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hesitatingly pronounces rock basins to be "cavities cut in the surface of a rock, supposed for reservoirs, to preserve the rain or dew in its original purity, for the religious uses of the Druids."

All this assertion must be put aside. The bowls are excavated by natural agencies, and there is not a scrap of evidence to show that they were put to superstitious or any other use. The largest is on Caistor Rock, and this has been railed round, as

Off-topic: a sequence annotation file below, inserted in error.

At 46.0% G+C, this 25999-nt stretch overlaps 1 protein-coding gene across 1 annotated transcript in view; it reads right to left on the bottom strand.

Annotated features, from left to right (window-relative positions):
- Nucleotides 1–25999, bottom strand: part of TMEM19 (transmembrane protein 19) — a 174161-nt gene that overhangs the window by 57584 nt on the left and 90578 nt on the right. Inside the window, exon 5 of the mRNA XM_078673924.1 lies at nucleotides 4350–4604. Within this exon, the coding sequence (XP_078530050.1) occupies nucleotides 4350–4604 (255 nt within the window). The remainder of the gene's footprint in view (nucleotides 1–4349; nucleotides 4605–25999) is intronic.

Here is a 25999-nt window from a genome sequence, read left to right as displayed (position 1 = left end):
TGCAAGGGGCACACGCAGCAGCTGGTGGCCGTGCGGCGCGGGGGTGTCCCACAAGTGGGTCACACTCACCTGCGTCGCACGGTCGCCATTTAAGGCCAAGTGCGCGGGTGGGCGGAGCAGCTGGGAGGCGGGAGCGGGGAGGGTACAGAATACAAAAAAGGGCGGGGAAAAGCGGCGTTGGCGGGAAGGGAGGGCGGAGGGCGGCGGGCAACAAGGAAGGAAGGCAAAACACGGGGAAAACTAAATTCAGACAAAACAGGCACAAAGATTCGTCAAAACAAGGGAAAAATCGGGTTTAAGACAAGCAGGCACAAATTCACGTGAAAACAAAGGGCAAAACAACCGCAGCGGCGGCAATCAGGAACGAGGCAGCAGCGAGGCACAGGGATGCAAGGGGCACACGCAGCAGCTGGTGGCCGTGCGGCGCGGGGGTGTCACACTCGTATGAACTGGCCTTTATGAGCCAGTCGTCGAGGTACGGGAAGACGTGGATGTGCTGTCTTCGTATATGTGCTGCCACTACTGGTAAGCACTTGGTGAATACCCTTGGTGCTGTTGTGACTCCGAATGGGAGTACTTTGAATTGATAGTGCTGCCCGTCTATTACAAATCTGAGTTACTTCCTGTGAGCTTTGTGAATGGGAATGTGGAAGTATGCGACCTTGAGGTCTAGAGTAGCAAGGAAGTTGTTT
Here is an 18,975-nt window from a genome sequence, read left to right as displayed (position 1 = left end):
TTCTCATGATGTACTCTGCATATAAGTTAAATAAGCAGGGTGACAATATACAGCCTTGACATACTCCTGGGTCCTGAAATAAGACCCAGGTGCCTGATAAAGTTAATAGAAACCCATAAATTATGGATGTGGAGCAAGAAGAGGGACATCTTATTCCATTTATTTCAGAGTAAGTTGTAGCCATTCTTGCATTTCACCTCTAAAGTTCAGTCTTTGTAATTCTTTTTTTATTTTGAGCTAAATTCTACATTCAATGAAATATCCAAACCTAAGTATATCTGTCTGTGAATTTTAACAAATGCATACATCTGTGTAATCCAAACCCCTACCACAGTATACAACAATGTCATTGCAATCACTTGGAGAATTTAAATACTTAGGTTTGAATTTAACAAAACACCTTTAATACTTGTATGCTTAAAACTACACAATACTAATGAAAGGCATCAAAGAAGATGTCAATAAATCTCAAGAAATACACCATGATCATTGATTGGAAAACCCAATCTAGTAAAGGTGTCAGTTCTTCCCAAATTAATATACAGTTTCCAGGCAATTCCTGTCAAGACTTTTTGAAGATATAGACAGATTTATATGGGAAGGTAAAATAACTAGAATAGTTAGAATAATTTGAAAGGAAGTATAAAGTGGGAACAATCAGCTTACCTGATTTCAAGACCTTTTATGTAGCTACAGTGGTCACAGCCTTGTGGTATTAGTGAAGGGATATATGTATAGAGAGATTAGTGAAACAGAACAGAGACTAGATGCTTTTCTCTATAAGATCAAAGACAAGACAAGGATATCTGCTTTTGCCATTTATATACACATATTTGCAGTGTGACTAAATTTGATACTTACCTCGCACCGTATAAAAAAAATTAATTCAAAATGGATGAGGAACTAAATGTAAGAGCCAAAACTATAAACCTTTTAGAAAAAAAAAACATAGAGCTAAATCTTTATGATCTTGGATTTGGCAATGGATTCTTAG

RoOs Tor, with its Logans, Previous to Destruction.

sheep floundered in and got drowned, or could not get out again. Mis Tor has a fine basin, called " The Devil's Frying-pan."

These basins may be seen in all stages of growth on the tops of the tors.

The tolmen is either a holed stone or a rock supported in such a manner as to preserve it from falling, and supposed to have been used as an apparatus of ordeal, by requiring those accused of a crime to creep through the orifice.

Holed stones have unquestionably been employed for the purpose of taking oaths and sealing com-